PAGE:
Vol 3 Section 0458

406                                                                        1900

seen a portrait of a man I place it in my eye and store it away in my memory, and I can tell you now that you look enough like Mark Twain to be his brother. Now,” he said, “I hope you take this as a compliment.”

He said, “Yes, you are a very good imitation; but when I come to look closer, you are probably not that man.” I said: “I will be frank with you. In my desire to look like that excellent character I have dressed for the character; I have been playing a part.” He said: “That is all right, that is all right; you look very well on the outside, but when it comes to the inside you are not in it with the original.”

So when I come to a place like this with nothing valuable to say I always play a part. But I will say before I sit down that when it comes to saying anything here I will express myself in this way: I am heartily in sympathy with you in your efforts to help those who were sufferers in this calamity, and in your desire to heap those who were rendered homeless, and in saying this I wish to impress on you the fact that I am not playing a part [Fatout, MT Speaking, 345-6].

Old Staten Island Dyeing Establishment billed the Clemenses $6 for “dry cleansing” [1900 Financial file MTP].

October 18 ThursdayAt the Hotel Earlington in N.Y.C., Sam replied to an unidentified man’s request, perhaps a reporter’s for an interview:

I would have done it with great pleasure on “interviewing day,” but I have been saying no, ever since, & it would not be fair to those others to say otherwise this time. Consistency is seldom a virtue, but you will concede that in a case like this it is [MTP]. Note: “Interviewing day” likely being the evening they arrived in port.

William C. Van Benthuysen for N.Y. World wrote to Sam to clear up an old score Sam had with the paper before Benthuysen’s term there. Sam’s cable sent on Nov. 28, 1897, an account of the scenes in the Austrian parliament, had not been properly reimbursed, due to the high costs of the cable, which Sam paid. An enclosed letter from Tuohy, in which he’d appealed the issue to Joseph Pulitzer, owner of the World, argued for payment to Mark. Pulitzer agreed [MTP].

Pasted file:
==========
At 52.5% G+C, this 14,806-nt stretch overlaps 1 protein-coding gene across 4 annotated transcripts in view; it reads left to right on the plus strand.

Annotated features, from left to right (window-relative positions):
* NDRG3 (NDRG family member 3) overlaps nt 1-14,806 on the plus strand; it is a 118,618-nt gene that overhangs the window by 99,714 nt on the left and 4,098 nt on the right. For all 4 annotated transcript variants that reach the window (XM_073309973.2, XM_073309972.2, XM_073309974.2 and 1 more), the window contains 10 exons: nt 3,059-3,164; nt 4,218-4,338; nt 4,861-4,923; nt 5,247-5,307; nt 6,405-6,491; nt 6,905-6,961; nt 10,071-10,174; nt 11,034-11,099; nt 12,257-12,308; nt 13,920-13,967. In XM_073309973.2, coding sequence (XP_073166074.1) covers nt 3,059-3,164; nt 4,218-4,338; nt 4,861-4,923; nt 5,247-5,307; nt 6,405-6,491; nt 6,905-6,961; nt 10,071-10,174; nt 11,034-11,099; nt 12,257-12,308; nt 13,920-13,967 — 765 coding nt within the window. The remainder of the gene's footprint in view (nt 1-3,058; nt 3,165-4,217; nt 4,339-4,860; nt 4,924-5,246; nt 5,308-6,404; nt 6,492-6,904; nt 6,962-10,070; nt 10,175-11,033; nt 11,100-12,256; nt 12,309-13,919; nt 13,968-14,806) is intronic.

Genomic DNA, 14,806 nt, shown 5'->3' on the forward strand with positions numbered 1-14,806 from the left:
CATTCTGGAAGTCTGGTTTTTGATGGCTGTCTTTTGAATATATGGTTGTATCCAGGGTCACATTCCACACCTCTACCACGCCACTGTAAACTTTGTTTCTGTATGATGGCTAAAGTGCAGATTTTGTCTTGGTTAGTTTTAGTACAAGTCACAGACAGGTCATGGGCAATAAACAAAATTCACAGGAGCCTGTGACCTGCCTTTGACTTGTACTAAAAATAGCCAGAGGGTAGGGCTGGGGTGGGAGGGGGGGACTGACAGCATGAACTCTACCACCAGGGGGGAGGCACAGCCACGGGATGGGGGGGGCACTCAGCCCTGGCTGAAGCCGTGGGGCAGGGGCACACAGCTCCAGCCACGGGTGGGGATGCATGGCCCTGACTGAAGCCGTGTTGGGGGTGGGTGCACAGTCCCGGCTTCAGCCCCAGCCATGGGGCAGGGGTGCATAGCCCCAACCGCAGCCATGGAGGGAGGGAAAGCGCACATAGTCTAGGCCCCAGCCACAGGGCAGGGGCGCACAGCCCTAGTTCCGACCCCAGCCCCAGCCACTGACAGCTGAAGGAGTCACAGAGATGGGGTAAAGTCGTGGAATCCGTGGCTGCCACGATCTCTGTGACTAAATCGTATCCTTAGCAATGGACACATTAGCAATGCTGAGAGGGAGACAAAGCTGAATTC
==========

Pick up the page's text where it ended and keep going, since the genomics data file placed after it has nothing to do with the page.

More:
October 19 Friday

October 20 Saturday Charles Dudley Warner (1829-1900) died of a sudden heart attack in Hartford. He was cheerful earlier in the day at a luncheon. Sam attended his funeral on Oct. 23 [NY Times, Oct. 21, p.1].

October 21 SundayAt the Hotel Earlington in N.Y.C., Sam wrote to Charles H. Clark upon hearing of the death of Charles Dudley Warner the day before:

“Bunce, Robinson and now Warner. I feel the stroke. He was one of the old, old friends. This is a bereavement, which falls heavily not only upon the family and friends but upon all the country. I wish to be at the funeral. Give me the date” [MTP: Hartford Courant, Oct. 22, 1900, p.13]. Note: the funeral was Tuesday, Oct. 23.

Sam also wrote to the Plasmon Co. asking them to send a doz. ¼ lb packets of Plasmon to the Earlington Hotel [MTP: Swann Galleries catalog, Oct. 14, 1999, No. 1836, Item 349].

The New York World ran Kate Carew’s interview of Sam:“My Impressions of America,” p. E5 [MTCI 364-

67]. Note: Mary Williams, aka Kate Carew (1869-1960) was a caricaturist and interviewer.

The New York Times, p. 11, reported on a possible play by Mark Twain:


May arrange To-morrow to Collaborate

SLC used mourning border for most letters from Susy’s death on, then from Livy’s death on.